What distinguishes the speakeasies of today from those of yesteryear is the traditional reliance on enforced codes of behavior and a strict hush-hush pretense. Ironically, a present-day speakeasy banks on the opposite: to hear people talking about it is a good sign. The concept has become increasingly popular in Manila, and ABV (a name that refers to the Alcohol by Volume statistic; Basement Floor, 22 Jupiter Street, Bel-Air Village, Makati City, Philippines; +632 832 5330), which opened just this year, is performing exceptionally.
Before establishing ABV, Filipino-American Patrick Cuartero co-founded YoYoNation in Manhattan, an enterprise built on his passion for the modern Philippine version of the ancient toy. Despite the success of his first venture, Cuartero returned to the Philippines, where he was initially offered the position of CEO for Groupon Philippines. However, Cuartero’s entrepreneurial itch pushed him to explore the food and beverage industry, leading him to found Pylon Partners, ABV’s parent company, in 2014.
“All I wanted to do was to bring some of my favorite things from New York to Manila,” Patrick relates. “As I was an East Village resident, I was always in Crif Dogs. When PDT opened inside, my perspective on bars changed.” Emulating this formula, Patrick conceived the idea for Lazy Bastard, a subway-tiled burger and hotdog front for ABV. Lazy Bastard’s blaring neon arrow draws customers to a narrow space, where a smaller but equally loud sign proclaims, “Long live bacon”. Hiding in plain sight has never been less subtle.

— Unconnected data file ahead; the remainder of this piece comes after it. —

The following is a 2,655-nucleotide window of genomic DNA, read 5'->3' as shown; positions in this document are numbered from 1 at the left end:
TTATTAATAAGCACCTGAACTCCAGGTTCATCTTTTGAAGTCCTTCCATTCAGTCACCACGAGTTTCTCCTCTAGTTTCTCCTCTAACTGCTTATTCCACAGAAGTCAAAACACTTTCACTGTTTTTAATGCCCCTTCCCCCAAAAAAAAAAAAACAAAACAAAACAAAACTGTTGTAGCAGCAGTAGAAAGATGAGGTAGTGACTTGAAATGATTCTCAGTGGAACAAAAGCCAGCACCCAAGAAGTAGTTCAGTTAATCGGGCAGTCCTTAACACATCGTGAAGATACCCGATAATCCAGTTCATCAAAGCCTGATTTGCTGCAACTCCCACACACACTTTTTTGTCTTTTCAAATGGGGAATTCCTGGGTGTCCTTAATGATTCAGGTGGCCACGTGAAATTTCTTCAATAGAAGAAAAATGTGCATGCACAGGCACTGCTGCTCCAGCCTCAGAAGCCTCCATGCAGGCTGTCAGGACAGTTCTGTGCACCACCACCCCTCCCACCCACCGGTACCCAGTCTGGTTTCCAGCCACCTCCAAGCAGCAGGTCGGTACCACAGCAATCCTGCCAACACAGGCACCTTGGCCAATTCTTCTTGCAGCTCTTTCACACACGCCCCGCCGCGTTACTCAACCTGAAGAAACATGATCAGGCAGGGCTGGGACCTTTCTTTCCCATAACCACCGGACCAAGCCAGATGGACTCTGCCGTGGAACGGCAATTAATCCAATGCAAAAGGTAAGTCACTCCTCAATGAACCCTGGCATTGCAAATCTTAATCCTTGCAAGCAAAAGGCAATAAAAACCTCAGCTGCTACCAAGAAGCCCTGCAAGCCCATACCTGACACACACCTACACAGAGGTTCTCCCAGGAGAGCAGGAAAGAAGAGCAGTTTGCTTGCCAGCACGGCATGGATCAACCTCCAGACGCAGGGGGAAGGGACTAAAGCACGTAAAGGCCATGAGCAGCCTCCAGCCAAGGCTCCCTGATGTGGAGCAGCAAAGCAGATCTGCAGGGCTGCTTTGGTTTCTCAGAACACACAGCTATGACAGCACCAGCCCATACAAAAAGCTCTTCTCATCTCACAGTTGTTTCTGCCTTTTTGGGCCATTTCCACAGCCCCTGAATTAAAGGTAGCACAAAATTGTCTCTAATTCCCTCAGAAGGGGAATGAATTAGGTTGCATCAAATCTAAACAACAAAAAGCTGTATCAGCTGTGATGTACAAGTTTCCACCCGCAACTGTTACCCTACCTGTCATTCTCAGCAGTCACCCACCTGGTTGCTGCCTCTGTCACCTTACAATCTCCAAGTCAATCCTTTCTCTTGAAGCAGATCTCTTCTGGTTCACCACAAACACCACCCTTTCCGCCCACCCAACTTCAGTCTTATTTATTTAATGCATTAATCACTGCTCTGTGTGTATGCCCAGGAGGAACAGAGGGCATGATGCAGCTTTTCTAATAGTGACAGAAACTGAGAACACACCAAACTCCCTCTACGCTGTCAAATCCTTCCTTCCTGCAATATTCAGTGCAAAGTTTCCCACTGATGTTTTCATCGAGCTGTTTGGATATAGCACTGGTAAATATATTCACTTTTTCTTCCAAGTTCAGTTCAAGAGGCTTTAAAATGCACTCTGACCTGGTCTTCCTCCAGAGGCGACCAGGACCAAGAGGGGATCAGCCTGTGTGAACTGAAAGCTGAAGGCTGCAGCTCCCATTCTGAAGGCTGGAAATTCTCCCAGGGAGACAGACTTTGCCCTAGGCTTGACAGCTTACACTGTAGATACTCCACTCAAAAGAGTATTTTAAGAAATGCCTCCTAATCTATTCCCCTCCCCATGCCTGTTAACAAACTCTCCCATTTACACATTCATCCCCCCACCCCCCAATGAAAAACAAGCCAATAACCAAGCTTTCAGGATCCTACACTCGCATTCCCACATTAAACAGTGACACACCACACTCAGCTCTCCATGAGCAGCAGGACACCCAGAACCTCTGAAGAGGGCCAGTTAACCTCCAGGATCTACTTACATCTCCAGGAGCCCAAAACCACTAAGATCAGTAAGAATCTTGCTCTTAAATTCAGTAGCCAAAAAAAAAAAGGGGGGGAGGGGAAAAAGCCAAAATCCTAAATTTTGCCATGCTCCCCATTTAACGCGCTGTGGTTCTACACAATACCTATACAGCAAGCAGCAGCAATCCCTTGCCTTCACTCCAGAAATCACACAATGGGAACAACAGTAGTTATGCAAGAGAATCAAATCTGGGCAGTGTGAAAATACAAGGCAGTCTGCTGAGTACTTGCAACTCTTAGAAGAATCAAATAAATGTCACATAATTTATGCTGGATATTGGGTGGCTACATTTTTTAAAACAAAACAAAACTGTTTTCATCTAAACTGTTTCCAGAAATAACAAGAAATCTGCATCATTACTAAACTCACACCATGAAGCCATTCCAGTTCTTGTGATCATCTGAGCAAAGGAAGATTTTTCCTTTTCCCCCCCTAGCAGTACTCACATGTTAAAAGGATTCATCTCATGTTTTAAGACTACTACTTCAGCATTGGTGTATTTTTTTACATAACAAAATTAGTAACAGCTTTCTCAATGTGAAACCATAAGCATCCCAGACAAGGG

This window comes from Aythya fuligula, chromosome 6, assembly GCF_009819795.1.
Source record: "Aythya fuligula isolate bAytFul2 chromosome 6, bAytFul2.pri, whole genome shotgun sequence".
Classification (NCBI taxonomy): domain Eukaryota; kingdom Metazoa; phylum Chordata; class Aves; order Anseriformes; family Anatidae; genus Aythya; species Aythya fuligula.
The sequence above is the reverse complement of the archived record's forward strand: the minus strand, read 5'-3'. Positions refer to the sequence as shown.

It was in a meeting arranged by a mutual friend that Patrick would become acquainted with managing partner Lee Watson, a self-professed cocktail geek, having received his education in Le Cordon Bleu and held several bar management positions back in the US. Watson’s experience also boasts of his beverage consultancy for Solaire Resort and Casino, and work with several top establishments in the country, including Antonio’s in Tagaytay, the Discovery Hotel Group, Wildflour Café, and Mandalay Whisky. With a meticulous standard for excellence, Watson prepared a team of talented bar staff through rigorous testing, tasting, and skills training sessions. His objective was to assemble an engaging group of capable personnel, far from faceless pub employees.